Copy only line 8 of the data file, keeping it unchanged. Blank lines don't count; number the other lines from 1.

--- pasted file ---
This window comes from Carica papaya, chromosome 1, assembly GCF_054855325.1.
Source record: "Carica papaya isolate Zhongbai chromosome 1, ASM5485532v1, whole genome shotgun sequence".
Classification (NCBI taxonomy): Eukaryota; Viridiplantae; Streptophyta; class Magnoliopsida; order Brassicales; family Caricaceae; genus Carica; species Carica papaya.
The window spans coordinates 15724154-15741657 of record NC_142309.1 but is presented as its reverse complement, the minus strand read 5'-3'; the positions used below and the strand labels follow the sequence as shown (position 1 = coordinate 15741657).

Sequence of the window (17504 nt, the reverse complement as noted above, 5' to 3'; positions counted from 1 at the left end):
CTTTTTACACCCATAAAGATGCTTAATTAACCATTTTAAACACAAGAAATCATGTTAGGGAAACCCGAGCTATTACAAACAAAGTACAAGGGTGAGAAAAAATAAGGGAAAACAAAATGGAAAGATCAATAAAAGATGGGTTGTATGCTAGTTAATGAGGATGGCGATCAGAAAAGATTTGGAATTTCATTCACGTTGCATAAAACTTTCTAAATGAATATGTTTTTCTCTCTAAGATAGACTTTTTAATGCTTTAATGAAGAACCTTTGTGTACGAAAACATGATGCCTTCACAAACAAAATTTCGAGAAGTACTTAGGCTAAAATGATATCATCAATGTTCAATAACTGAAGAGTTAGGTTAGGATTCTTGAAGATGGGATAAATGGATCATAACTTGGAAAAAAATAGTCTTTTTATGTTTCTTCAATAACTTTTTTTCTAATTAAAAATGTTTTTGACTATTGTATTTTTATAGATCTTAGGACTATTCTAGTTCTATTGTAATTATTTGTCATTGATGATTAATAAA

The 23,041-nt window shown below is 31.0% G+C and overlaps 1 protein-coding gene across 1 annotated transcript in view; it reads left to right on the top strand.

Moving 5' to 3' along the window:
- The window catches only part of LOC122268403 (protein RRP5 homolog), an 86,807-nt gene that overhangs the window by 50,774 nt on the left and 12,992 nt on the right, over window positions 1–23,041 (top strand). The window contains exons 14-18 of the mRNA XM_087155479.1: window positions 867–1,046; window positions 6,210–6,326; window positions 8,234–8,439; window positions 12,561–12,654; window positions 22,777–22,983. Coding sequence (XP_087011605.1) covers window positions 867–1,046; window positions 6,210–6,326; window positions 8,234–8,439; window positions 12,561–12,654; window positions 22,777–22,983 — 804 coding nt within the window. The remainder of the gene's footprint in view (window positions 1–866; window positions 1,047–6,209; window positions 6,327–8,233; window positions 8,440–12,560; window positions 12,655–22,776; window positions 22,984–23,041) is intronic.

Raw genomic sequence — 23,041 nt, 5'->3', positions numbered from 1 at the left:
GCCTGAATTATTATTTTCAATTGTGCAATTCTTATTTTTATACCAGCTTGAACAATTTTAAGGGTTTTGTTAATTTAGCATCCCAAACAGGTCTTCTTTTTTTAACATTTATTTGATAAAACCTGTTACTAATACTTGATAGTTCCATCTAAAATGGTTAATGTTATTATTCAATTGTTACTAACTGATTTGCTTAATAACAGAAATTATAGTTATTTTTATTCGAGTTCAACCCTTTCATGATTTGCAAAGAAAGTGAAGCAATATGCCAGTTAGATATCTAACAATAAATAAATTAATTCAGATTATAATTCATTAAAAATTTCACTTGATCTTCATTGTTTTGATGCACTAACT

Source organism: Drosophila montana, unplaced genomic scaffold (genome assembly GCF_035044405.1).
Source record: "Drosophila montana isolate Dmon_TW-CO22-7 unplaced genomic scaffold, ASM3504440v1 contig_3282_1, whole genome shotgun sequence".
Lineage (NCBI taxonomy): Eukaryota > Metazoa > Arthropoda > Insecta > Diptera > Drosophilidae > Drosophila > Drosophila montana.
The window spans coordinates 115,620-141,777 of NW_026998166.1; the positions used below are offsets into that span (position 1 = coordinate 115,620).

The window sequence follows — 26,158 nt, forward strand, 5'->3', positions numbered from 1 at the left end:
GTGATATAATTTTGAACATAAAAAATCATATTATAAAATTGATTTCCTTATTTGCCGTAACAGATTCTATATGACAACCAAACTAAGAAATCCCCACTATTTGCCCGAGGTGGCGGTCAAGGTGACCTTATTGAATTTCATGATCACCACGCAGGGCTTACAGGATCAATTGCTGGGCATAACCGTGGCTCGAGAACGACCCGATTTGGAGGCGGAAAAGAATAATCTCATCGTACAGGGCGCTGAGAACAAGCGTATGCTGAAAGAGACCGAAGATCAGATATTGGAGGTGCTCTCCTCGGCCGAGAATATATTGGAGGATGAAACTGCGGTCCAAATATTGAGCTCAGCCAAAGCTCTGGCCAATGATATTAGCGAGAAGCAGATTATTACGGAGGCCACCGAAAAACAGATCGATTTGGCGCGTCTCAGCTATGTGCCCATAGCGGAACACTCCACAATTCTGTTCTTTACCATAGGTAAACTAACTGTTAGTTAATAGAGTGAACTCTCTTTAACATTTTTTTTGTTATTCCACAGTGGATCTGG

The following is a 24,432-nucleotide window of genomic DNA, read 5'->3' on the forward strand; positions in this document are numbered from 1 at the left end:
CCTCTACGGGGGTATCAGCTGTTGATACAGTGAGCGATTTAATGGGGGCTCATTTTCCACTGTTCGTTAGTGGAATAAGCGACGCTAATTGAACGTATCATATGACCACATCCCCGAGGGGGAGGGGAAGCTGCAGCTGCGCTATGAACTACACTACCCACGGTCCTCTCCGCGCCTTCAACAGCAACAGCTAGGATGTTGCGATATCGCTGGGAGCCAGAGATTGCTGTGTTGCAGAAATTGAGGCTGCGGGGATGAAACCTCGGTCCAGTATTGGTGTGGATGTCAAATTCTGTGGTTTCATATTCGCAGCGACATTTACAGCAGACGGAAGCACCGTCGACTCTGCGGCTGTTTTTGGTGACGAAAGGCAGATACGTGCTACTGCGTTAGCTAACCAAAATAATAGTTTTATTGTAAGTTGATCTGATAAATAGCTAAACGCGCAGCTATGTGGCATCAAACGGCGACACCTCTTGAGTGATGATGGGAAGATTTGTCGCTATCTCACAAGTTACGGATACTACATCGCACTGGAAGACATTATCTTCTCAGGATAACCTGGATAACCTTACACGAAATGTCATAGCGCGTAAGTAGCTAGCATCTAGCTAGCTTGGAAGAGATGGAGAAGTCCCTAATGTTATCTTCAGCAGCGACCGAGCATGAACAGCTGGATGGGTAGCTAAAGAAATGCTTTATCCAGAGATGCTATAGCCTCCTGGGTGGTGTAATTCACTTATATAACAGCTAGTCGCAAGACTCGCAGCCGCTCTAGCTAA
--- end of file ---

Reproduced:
Moving 5' to 3' along the window: